The Joomla! Project is pleased to announce the availability of Joomla! 3.4 Beta 1. Community members are asked to download and install the package in order to provide quality assurance for the forthcoming 3.4 release.
Christian stated in a comment “The overwhelming support of the community is both heartwarming and inspiring. I’m excited to get to continue working on a project that I think is critical to the future of our platform.”
Updates about the progress the project are making is frequently posted on the @GNOMEBuilder twitter account. It’s also possible to view git.gnome.org/Builder/log for real-time source updates. As with any GNOME project the project welcomes community contributions.
Christian will present his work with Builder at the South California Linux Fest (SCALE 13x), taking place February 19-22 in LA.
*The builder logo was done by Jakub Steiner
I was hired by the Drupal Association in October 2014 to develop a new revenue stream from advertising on Drupal.org. For some time we’ve been trying to diversify revenue streams away from DrupalCon, both to make the Association more sustainable and to ensure that DrupalCons can serve community needs, not just our funding needs. We’ve introduced the Drupal Jobs program already and now, after conversations with the community, we want to put more work into Drupal.org advertising initiatives.
This new revenue stream will help fund various Drupal.org initiatives and improvements including better account creation and login, organization and user profile improvements, a responsive redesign of Drupal.org, issue workflow and Git improvements, making Drupal.org search usable, improving tools to find and select projects, and the Groups migration to Drupal 7.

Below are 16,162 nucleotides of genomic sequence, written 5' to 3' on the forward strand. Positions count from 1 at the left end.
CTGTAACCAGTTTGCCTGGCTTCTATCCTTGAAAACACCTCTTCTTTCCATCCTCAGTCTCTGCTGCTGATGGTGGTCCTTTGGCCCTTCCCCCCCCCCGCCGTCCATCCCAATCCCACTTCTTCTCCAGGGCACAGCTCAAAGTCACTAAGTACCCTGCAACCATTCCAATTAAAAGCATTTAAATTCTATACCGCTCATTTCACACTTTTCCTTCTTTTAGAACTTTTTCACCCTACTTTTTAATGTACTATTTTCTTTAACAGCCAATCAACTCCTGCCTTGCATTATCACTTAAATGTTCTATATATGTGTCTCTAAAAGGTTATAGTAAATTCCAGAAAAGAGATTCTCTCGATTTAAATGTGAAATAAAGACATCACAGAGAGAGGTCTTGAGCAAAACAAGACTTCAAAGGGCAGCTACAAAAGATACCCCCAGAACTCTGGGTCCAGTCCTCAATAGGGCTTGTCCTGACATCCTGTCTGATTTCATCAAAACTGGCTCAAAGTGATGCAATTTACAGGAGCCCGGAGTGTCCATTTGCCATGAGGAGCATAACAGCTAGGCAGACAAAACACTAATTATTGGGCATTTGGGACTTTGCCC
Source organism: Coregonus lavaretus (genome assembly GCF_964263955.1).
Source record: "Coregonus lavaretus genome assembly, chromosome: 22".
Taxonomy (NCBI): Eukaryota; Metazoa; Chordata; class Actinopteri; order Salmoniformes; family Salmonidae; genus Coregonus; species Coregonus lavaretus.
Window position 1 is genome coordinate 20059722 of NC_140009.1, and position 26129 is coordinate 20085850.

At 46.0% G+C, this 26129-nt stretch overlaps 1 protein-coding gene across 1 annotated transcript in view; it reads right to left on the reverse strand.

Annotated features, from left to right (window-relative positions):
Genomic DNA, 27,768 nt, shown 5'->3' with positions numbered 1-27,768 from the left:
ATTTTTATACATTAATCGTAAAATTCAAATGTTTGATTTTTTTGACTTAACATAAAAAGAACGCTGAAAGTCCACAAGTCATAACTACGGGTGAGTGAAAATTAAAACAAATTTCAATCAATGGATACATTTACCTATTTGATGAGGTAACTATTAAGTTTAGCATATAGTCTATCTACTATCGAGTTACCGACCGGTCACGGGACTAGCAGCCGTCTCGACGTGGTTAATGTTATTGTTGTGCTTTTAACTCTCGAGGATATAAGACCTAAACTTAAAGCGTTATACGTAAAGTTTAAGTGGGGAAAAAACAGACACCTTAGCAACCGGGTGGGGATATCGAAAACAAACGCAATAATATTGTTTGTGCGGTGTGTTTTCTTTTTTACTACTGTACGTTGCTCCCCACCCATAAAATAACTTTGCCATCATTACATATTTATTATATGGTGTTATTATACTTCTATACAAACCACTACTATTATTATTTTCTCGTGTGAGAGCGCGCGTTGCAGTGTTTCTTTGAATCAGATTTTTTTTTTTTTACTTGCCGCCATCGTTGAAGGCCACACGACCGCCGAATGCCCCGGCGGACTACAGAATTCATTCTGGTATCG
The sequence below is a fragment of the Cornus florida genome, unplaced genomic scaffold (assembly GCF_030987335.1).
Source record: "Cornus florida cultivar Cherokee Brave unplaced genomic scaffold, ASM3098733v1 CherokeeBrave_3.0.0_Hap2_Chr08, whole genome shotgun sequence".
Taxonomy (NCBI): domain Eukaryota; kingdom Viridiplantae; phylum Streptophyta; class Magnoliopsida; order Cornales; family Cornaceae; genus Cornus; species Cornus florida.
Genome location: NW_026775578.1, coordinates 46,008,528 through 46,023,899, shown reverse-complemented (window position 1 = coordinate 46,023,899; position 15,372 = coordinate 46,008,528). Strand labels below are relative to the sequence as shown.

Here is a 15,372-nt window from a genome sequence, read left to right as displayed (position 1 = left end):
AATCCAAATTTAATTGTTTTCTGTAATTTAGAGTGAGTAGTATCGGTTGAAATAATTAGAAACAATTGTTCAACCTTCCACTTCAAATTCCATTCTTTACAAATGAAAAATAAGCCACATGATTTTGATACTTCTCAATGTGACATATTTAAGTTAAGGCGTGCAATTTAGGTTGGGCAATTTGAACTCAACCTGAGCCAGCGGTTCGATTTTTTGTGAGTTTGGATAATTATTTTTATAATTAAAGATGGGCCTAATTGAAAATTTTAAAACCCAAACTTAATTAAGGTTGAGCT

We spent time interviewing members of the Drupal Association board, representatives of the Drupal Community, Working Groups, Supporting Partners, and Drupal Businesses, both large and small to help develop our strategy and guidelines. Our biggest takeaways are:
There are already advertising banners on Drupal.org, however we need to expand their reach to hit our goals. We’re trying to address challenges for our current advertisers, including a relatively low amount of views on pages with ads, which makes it difficult for them to reach their goals.
We’re also facing industry-wide challenges in Digital Advertising. Advertisers are looking for larger, more intrusive ads that get the users’ attention, or at the very least use standard Interactive Advertising Bureau (IAB) ad sizes, which are larger than the ads we offer on Drupal.org.